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The East Pointers

While their name might suggest they are a local outfit – don’t be fooled! The East Pointers are travelling a long way to bring their music to Darwin this month.

Hailing from Prince Edward Island in Canada, the folk trio are touring new music from their highly anticipated second album What We Leave Behind, singing songs about the same joys and sorrows of life that we can all relate to – no matter where we are from. Banjo player Koady Chaisson spoke to Off The Leash.

Congratulations on the new album. What’s it been like playing these new songs on tour? 

Thank you! We’ve only just started playing these tunes and songs live because we had to wait for months between wrapping the recording  and our album launch, and we’re loving it. ‘Party Wave’ (which we wrote about our first surfing experience in NZ) is probably my favourite instrumental track to play live because it’s so upbeat, and the dancers have been letting loose on that one which is always fun to watch. In terms of songs, ‘John Wallace’ has been going over great – there are a few easy singalong parts and it’s been great to see people belting it out. They’re singing about death and cholera but it seems to make them really happy. We’ve tricked them with a happy melody. Classic folk song... 

You toured for 10 months last year – what’s it like being away from home for so long? How does that test the band’s relationships? 

I’ve always dreamed about having a job that let me see the world, so although it can be difficult at times, it’s hard to complain. We’ve also masterminded our touring schedule so we miss long stretches of Canadian winter – also hard to complain about that! We were best friends long before the band started so there’s not much in terms of drama either. I know. Boring, eh? We miss our partners and our families of course; I especially miss my little nieces and nephews. They seem to grow up so much each stretch I’m away.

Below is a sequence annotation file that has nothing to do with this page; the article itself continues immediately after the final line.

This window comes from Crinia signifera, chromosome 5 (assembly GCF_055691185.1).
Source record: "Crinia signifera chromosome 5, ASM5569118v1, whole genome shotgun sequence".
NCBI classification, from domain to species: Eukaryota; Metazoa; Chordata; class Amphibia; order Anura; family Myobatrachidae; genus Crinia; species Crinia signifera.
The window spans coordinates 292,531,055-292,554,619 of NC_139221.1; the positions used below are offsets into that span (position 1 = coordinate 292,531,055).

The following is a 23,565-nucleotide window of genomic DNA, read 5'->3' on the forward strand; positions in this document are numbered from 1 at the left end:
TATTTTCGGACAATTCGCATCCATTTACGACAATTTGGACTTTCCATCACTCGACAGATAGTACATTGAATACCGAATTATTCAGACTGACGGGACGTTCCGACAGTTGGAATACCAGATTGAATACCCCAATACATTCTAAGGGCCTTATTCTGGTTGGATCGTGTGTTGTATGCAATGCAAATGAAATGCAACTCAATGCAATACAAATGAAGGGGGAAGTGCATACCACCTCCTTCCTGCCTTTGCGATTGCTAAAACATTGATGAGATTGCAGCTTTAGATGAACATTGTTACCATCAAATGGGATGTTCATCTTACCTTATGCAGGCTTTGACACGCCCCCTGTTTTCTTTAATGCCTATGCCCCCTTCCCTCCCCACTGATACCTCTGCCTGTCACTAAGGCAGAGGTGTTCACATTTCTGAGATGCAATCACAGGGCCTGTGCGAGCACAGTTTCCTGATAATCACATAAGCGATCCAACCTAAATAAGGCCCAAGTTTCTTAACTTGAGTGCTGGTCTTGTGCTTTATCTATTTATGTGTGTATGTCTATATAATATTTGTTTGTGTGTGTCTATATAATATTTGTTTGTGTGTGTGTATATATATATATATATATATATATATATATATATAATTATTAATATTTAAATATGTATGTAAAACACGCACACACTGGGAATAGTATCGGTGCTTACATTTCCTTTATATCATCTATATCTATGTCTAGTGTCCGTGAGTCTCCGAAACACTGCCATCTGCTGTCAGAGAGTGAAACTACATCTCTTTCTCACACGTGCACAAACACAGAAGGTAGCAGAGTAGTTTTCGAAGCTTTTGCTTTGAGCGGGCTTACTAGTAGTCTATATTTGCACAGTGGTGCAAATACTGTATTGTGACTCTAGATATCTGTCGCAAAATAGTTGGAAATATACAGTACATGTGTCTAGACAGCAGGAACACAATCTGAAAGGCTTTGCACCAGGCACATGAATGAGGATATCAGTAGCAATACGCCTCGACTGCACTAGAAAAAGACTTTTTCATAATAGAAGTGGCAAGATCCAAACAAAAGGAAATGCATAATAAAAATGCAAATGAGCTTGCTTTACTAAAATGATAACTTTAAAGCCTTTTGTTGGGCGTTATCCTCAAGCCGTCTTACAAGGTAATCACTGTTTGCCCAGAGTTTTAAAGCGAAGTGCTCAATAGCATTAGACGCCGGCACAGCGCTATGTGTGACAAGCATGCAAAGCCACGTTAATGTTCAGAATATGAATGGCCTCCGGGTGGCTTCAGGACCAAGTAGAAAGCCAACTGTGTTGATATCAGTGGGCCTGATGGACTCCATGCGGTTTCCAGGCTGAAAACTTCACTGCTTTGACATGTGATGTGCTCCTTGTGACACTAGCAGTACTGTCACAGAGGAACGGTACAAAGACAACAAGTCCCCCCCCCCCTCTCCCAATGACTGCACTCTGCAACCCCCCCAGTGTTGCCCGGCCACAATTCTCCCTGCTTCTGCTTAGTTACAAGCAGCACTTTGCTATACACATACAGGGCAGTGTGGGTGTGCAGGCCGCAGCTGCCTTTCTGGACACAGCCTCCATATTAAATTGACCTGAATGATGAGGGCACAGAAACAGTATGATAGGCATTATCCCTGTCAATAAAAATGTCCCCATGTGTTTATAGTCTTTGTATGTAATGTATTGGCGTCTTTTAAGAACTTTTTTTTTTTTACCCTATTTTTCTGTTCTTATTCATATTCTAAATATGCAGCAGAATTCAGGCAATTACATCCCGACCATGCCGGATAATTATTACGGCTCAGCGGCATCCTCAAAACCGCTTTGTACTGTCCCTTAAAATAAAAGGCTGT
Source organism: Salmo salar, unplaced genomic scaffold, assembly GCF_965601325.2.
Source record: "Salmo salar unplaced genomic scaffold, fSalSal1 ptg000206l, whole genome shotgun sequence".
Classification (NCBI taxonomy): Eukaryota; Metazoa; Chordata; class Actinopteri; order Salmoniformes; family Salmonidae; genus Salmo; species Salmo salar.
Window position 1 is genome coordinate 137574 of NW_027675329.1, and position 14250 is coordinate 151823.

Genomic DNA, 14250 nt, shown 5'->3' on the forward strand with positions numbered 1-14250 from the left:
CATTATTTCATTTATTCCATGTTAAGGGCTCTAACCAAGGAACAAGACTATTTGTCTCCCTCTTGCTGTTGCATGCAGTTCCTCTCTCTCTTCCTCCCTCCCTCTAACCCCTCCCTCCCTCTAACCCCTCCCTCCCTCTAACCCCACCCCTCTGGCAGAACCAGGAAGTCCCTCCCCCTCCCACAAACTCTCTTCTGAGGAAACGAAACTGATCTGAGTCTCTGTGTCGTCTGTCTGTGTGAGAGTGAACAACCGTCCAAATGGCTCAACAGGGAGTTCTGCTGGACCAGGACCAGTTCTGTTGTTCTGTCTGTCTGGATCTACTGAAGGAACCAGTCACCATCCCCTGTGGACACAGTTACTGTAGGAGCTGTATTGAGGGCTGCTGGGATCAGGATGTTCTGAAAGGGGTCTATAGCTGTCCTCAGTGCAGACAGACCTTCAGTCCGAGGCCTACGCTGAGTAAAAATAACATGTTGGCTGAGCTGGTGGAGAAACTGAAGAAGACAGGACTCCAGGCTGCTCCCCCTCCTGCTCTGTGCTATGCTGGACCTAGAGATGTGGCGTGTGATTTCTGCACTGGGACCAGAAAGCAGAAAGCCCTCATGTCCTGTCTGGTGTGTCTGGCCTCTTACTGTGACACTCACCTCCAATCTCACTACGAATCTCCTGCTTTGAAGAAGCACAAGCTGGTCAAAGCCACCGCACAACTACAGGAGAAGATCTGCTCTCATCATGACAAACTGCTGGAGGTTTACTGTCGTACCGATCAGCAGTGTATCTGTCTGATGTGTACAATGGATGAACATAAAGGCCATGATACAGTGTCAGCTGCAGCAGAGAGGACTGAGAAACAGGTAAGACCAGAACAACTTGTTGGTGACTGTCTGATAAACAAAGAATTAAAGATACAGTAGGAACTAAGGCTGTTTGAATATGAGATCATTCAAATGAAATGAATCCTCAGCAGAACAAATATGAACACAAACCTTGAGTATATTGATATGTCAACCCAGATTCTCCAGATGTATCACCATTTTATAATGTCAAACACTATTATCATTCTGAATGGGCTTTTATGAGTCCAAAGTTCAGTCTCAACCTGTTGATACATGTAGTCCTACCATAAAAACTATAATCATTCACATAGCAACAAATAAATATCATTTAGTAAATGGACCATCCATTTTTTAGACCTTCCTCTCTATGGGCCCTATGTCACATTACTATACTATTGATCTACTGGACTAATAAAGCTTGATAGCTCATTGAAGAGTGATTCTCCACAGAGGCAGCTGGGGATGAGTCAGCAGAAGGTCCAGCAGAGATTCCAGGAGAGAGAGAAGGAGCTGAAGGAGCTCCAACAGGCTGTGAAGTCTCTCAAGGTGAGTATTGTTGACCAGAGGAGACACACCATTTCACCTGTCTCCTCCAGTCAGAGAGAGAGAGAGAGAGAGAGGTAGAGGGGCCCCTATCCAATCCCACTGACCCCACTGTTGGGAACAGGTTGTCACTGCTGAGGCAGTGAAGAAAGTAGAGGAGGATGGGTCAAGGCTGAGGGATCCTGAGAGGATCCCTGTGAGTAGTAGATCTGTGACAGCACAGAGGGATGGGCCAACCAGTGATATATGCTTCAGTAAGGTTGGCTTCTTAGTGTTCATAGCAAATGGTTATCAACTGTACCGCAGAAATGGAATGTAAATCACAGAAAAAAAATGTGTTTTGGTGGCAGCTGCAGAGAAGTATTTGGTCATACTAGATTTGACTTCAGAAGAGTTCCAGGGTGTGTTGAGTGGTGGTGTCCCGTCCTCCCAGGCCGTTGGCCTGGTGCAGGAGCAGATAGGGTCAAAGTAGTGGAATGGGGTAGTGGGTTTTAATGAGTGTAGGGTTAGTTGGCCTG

Tell us about home – Prince Edward Island (home to Anne of Green Gables) – what’s the music scene like there, and how does this influence your music? 

PEI is awesome! It’s small and lovely and the people are friendly and welcoming. It was such a great place to grow up. I think one of the things I love most about PEI is the music scene. It’s very inclusive and pretty much devoid of ego. Bands help other bands, everyone looks out for everyone, it’s a beautiful thing!  

You’re playing at the Railway Club in December – have you been to Darwin before? 

It’s our first time to Darwin – first time to the Northern Territory in fact. We’ve heard it’s beautiful and wild, so it’s probably good that we’re coming up for the first time on our fifth visit – we’re a little more used to what passes as ‘wild’ in Australia.  

Do you know we have a really lovely spot in Darwin called East Point Reserve? You should swing by! 

No I didn’t and I just looked it up! 200 hectares of green space – we’re in! You Darwinites (Darwinians?) should swing by East Point in PEI. That’s what the band is named after. I fished off there for 11 years (I was a lobster fisherman before I got to play music fulltime) and it’s got some crazy tides.

Fri 15 Dec | 7pm | Railway Club | $16.50 | darwinrailwayclub.org

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